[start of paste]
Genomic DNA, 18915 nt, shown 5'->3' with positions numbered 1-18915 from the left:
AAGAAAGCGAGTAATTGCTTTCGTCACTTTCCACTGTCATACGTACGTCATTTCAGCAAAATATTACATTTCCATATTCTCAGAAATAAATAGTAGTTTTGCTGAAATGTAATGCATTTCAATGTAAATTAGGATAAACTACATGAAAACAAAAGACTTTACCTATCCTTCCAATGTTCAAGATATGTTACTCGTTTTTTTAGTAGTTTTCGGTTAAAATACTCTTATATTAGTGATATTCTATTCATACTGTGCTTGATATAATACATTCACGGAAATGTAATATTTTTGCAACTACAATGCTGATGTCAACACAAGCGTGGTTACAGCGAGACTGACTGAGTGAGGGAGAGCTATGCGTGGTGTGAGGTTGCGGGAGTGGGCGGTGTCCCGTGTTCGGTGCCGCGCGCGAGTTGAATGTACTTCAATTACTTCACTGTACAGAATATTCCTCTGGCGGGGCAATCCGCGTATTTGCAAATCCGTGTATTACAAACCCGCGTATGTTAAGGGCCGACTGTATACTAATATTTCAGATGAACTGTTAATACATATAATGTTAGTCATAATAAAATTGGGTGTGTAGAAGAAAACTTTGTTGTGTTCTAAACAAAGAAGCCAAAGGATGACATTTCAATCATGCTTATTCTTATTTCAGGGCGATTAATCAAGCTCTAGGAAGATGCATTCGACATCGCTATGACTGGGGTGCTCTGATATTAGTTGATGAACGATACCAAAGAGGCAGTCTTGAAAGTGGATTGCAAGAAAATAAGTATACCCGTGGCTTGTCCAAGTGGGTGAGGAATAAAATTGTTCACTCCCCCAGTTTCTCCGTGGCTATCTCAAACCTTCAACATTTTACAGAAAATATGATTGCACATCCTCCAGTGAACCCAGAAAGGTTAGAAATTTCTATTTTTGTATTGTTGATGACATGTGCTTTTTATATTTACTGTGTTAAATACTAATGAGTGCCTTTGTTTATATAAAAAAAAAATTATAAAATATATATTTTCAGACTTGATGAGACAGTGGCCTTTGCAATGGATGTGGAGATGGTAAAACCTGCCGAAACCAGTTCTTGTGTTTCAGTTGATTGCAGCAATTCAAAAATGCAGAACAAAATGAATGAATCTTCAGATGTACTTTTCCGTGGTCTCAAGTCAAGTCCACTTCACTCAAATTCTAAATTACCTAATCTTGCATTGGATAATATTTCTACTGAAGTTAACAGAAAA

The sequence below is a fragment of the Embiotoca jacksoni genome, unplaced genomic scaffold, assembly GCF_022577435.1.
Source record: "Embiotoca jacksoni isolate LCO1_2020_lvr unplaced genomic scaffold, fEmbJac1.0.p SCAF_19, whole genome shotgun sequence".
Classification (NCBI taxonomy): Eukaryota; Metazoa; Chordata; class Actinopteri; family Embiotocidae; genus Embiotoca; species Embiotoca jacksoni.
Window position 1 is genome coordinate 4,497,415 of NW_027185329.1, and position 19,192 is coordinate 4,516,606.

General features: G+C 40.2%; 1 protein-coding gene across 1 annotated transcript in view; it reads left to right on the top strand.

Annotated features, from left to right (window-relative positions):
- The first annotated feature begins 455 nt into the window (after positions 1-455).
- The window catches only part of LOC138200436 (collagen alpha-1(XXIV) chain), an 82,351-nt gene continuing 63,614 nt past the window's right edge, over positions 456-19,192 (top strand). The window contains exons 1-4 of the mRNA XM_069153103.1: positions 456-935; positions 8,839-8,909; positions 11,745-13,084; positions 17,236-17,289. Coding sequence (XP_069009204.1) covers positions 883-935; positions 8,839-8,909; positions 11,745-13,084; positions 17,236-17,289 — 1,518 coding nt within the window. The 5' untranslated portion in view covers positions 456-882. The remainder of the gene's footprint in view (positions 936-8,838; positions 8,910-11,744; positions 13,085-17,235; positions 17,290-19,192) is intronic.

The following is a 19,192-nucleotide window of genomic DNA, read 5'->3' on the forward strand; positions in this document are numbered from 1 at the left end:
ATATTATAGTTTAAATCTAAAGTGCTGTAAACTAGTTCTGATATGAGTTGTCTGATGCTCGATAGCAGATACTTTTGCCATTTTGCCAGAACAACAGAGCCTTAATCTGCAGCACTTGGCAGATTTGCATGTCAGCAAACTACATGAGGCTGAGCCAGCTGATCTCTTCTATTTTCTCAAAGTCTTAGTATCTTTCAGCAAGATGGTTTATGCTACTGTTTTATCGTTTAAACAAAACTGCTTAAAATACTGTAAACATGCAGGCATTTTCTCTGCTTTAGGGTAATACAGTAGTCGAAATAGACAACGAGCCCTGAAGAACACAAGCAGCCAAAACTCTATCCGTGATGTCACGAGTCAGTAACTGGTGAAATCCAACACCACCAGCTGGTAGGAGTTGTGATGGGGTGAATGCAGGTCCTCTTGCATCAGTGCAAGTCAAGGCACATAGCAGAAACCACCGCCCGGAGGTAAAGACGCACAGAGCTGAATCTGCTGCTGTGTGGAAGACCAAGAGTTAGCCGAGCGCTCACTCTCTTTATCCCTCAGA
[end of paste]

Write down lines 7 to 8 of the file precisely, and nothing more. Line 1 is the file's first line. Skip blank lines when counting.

General features: G+C 40.2%; 1 protein-coding gene across 1 annotated transcript in view; it reads left to right on the top strand.

Annotated features, from left to right (window-relative positions):